Facts about the Aleut Native Indian Tribe: Lifestyle and Culture
Their name is derived from the Aleut word 'allithuh' meaning "coastal people" but they were called Aleut by Russian fur traders. At one time they were referred to as "Eskimo" which was a general used to described the Aleut, Yupik and Inuit people. The people call themselves "Unangan". The Aleutian Islands, with their 57 volcanoes, consist of a chain of 14 large and 55 small islands. The Aleutian Islands of Alaska comprise of five groups: the Fox Islands, the Islands of Four Mountains, Andreanof Islands, Rat Islands and the Near Islands. The chief source of food for the Aleut people were whales, sea lions, seals and walruses. Different types of fish, and shellfish were also part of their diet, as were wildfowl and Arctic birds. The Aleut lived in sod-covered houses called barabaras.
What language did the Aleut tribe speak?
The Aleut language belongs to the Eskimo-Aleut language family and includes three dialects: Eastern Aleut, Shumagin spoken on the Fox and Pribilof Islands and the Atkan dialect , spoken on Atka and Bering islands.
Where did the Aleut tribe live?
The Aleut are people of the Arctic Native American cultural group. The geography of the region in which they lived dictated the lifestyle and culture of the Aleut tribe.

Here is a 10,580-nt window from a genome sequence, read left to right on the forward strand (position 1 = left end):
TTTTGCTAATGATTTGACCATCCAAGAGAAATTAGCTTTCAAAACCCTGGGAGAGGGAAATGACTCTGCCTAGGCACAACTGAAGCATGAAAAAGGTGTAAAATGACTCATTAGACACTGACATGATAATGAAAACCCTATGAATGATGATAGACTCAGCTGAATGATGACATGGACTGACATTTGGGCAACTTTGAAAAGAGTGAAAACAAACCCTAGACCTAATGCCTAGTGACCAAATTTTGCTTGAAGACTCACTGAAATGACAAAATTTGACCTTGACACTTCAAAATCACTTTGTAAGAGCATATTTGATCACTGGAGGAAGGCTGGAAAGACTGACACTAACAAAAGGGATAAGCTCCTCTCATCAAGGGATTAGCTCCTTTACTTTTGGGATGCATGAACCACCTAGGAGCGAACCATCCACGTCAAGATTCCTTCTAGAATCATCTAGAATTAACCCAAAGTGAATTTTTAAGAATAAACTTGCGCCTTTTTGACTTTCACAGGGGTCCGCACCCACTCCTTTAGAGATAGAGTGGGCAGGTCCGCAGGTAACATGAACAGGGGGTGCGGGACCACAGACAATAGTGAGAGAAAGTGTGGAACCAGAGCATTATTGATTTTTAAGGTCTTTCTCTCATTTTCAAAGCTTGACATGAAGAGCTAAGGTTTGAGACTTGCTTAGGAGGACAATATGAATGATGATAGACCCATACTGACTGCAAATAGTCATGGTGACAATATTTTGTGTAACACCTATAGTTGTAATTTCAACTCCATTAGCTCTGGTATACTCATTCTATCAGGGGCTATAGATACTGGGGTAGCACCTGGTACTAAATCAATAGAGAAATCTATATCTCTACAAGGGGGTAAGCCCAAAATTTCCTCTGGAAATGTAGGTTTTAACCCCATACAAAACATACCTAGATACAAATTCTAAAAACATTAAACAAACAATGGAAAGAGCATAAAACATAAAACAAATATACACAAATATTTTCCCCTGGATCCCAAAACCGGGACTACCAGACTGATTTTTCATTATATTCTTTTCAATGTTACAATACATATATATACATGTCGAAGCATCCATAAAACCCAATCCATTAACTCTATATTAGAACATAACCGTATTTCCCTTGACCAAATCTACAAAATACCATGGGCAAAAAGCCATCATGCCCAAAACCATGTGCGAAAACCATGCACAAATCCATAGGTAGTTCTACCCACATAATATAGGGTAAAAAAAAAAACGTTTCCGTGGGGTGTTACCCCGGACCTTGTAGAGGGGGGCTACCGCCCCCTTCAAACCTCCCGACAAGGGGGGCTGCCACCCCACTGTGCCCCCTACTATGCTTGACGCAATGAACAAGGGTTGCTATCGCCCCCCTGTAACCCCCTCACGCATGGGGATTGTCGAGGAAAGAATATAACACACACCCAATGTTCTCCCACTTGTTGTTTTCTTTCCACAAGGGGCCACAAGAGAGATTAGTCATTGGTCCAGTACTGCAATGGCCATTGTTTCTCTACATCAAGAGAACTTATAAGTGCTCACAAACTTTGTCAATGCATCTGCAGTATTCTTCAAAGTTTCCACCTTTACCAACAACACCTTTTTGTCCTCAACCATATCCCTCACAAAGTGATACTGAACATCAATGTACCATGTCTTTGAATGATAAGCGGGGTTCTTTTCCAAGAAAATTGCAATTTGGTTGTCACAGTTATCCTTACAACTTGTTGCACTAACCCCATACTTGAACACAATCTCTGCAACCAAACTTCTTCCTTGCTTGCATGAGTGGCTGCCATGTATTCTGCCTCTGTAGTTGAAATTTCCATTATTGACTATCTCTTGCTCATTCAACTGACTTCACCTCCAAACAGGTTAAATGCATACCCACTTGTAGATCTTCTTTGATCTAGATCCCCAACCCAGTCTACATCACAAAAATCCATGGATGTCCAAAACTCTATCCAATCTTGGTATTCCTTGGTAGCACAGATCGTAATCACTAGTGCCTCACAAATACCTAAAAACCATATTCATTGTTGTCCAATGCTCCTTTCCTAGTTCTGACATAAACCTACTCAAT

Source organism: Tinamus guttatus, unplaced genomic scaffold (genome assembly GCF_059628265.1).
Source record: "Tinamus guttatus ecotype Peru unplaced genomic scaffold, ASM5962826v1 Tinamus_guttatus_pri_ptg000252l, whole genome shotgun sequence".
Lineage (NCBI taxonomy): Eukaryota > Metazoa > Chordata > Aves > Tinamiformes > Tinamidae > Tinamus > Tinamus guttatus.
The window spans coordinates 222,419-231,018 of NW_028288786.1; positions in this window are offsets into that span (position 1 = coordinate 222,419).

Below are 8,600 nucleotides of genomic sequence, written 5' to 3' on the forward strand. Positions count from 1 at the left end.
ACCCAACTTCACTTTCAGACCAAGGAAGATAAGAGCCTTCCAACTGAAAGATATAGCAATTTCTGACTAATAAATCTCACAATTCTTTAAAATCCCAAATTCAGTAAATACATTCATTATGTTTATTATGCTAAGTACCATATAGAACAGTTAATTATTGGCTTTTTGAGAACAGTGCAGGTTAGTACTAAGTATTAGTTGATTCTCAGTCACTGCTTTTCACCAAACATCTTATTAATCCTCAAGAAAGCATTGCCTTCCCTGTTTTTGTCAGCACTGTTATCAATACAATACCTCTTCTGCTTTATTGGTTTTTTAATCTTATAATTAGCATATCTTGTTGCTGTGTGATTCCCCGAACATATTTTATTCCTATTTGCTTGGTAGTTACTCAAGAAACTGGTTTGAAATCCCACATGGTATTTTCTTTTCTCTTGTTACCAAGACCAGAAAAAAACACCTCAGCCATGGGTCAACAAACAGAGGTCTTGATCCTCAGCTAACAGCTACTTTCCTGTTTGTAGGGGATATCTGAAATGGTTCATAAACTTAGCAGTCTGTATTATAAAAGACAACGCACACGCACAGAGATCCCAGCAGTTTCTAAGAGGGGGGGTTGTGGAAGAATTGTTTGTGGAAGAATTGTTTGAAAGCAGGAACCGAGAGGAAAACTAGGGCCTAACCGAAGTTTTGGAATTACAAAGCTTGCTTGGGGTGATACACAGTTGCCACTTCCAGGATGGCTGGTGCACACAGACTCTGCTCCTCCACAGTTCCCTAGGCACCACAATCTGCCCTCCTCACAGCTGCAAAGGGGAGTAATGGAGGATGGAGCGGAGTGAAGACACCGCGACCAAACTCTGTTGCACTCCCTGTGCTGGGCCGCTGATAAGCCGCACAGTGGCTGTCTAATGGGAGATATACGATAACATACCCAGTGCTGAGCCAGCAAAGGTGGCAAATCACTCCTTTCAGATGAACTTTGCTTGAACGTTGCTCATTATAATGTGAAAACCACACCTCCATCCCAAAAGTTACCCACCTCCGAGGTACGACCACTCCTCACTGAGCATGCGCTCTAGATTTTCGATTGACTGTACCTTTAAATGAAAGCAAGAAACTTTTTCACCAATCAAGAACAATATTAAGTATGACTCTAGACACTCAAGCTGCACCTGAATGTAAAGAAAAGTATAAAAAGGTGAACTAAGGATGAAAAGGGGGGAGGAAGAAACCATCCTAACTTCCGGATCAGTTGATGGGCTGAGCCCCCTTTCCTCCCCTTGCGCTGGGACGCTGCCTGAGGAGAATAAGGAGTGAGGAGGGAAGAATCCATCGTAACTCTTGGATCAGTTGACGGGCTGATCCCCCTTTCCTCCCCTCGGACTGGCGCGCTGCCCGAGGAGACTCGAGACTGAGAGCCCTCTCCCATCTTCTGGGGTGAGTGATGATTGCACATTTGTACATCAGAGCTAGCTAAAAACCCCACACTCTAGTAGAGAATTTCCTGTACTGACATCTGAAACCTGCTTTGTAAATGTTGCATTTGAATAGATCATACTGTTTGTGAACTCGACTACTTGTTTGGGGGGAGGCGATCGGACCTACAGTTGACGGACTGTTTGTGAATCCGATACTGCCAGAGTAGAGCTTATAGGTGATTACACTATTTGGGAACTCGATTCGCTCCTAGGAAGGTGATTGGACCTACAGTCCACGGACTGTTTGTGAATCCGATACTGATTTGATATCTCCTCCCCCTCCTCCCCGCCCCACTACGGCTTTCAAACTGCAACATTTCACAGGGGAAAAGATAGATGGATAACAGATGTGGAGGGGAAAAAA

- Climate and Land: The climate of the Aleutian islands is oceanic, with moderate and fairly uniform temperatures with frequent fogs, high winds and heavy rainfall with a volcanic landscape.
- Animals: The animals included beaver, seal, sea lions, fox, arctic hare, whale, otter, walrus and Artic birds
- Natural Resources: Fish, shellfish, clams, plants, kelp and wild celery
- Transport: Leather-covered, watertight canoes and open fishing boats such as the Aleut Kayaks
What did the Aleut tribe live in?
The Aleut people lived in semi-subterranean, sod-covered, arched-roofed structures called barabaras. The features of the Barabara style of house were as follows:
- A Barabara was an oblong, semi-subterranean, sod-covered, arched-roofed structure, similar to the pit houses built by Native American Indians
- Barabaras varied in size but it was not unusual for large houses to be built measuring 50 feet long by 20 feet wide to accommodate a family of 20people
- Whale bones or wooden beams, generally driftwood, were set into the floor to support walls and the roof
- Grass mats were placed on top of the beams and then covered with layers of sod (pieces of turf)
- A square opening was left in the roof by which access to the barabara was gained using a ladder. The roof opening also provided light and air
- The interior of the barabara consisted of one large room with a communal area and a hearth for cooking. Around the sides were partitioned sections and storage facilities created by grass mat dividers